From the side we can see, once again, nothing completely new with this cooler from here either. They do follow the old adage here; if it isn't broke, don't fix it.
The top view of the cooler shows that the new black nickel coating does have a more reflective quality than the aluminum alloy version. Also note that they covered the heat-pipes all the way to and including the tips. This keeps the black theme continuing throughout the entire cooler. If this is your first time looking at Xigmatek product, the round cutouts on each side of the fins is where the anti-vibration fan mounting slips into place.
A close up of the top of the base again shows that Xigmatek has left no stone unturned with the black coloration. With the base itself, this angle is to show where the AMD mounting bracket slides into place. Also noticeable is the screw holes for the LGA775 mounting clips.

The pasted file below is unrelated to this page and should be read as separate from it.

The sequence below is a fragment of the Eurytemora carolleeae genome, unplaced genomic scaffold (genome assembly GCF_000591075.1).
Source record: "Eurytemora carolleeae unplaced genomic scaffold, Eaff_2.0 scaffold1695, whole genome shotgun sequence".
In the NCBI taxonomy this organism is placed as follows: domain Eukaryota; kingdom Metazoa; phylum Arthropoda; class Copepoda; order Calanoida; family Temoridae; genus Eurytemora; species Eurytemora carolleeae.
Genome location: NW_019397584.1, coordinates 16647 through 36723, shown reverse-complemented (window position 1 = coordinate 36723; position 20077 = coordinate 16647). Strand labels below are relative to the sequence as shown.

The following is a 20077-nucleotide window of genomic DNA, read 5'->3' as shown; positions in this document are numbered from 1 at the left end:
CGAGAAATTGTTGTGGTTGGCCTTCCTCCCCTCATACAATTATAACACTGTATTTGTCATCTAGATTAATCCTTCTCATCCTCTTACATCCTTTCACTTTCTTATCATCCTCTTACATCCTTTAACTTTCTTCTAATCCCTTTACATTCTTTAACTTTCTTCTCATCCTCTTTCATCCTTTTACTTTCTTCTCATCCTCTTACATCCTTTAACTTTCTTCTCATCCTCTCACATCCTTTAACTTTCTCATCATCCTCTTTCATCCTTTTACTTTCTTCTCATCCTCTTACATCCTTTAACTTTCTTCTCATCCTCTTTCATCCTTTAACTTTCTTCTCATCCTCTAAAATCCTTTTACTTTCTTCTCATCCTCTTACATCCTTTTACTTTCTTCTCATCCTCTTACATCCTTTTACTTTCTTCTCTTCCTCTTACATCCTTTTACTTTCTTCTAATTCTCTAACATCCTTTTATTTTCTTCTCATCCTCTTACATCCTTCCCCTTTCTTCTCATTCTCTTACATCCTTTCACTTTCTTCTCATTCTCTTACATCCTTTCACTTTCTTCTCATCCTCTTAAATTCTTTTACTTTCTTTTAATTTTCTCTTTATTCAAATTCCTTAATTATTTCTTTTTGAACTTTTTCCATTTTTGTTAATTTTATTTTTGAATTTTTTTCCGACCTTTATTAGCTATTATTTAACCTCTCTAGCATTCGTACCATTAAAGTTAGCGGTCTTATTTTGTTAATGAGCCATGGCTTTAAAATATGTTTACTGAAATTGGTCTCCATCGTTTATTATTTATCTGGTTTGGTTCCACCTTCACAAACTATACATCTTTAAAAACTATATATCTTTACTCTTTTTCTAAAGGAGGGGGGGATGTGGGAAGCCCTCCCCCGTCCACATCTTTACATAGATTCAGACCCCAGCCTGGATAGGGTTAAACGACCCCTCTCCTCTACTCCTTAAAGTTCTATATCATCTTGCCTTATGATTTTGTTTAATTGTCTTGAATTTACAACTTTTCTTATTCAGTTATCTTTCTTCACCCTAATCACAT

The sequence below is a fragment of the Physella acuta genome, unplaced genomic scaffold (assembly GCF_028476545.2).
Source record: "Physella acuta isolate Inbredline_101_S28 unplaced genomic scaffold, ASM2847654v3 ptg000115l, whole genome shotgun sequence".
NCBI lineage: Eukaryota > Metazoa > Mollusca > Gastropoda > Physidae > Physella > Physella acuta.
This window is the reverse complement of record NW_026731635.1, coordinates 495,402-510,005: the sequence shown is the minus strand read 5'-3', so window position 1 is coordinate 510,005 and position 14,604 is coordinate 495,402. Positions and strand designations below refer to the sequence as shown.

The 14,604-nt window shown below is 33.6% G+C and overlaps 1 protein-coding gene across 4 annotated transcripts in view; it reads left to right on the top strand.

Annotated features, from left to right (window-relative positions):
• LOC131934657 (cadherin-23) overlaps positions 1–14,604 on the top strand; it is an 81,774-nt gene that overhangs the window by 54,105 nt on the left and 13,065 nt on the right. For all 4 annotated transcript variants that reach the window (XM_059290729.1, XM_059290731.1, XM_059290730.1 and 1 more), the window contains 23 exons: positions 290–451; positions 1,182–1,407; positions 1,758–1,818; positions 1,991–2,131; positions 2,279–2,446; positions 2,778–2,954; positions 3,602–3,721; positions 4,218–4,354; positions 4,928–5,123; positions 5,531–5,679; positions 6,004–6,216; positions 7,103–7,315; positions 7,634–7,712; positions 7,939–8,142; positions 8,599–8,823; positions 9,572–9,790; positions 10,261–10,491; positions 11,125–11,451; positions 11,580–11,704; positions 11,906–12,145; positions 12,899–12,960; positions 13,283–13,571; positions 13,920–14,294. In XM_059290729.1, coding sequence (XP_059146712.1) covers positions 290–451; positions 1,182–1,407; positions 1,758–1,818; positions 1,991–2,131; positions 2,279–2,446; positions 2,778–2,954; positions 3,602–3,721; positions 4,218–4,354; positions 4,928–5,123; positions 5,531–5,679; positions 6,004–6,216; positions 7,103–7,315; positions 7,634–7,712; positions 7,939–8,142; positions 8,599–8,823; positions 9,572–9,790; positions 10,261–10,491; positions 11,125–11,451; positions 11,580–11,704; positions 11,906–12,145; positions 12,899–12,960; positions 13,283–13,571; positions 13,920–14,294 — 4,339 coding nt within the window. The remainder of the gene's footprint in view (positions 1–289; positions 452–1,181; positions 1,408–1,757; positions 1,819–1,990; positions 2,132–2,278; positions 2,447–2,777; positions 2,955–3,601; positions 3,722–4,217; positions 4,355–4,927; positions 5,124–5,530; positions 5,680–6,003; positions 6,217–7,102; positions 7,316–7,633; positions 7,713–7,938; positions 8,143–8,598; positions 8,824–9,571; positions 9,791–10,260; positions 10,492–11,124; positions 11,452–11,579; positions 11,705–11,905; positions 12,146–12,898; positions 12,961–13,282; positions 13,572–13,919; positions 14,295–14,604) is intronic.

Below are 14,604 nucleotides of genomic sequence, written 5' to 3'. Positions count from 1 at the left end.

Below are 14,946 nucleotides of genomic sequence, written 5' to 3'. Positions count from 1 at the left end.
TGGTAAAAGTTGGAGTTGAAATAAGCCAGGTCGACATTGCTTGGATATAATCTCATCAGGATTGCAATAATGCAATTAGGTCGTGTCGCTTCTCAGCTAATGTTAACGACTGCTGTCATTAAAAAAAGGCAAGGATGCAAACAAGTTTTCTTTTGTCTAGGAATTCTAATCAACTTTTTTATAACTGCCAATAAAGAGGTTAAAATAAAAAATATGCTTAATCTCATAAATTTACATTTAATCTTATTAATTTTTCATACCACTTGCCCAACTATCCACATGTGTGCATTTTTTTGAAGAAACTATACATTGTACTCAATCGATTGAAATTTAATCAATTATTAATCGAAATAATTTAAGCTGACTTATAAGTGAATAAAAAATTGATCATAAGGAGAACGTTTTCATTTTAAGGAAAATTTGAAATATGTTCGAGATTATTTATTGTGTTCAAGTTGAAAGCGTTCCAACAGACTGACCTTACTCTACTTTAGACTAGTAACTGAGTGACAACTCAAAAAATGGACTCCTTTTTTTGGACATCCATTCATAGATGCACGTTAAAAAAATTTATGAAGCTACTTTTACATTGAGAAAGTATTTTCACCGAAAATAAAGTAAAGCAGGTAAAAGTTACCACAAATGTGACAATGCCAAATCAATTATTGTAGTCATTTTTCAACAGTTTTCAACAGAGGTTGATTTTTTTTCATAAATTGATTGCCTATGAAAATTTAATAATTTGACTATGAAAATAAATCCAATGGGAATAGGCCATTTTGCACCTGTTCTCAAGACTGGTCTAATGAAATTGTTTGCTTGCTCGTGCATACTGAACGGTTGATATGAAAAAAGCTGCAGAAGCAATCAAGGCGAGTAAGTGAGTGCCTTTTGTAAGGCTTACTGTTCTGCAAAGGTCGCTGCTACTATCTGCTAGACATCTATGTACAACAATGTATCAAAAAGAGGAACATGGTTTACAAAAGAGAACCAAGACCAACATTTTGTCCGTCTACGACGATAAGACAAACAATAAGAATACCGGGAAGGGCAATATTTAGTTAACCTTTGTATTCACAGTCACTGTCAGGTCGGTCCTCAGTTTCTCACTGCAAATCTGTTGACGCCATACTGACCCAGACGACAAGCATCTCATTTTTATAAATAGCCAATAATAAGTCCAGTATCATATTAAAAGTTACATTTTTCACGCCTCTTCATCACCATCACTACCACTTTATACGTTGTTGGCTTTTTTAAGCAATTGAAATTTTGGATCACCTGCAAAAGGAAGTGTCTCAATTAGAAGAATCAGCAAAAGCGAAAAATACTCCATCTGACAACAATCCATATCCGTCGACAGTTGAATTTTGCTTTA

Here we have the so called money shot of the Dark Knight. Xigmatek has milled the cooler and then added the black nickel coating to cover every aspect. One major change I see here is that the base is now milled with the pipes. On previous coolers I have tested the aluminium base didn't even go all the way to the bottom of the heat-pipes. As you can see here, it looks to be milled all at one time.
Here is a shot of the anti-vibration fan mounting once it is installed. The rubber mounting slides around a fin tip and into the round cutout I mentioned earlier. On the fan side of this mount, it is as simple as pulling the rubber mounts through the holes until you see the ring that holds the fan into place make it out of the hole.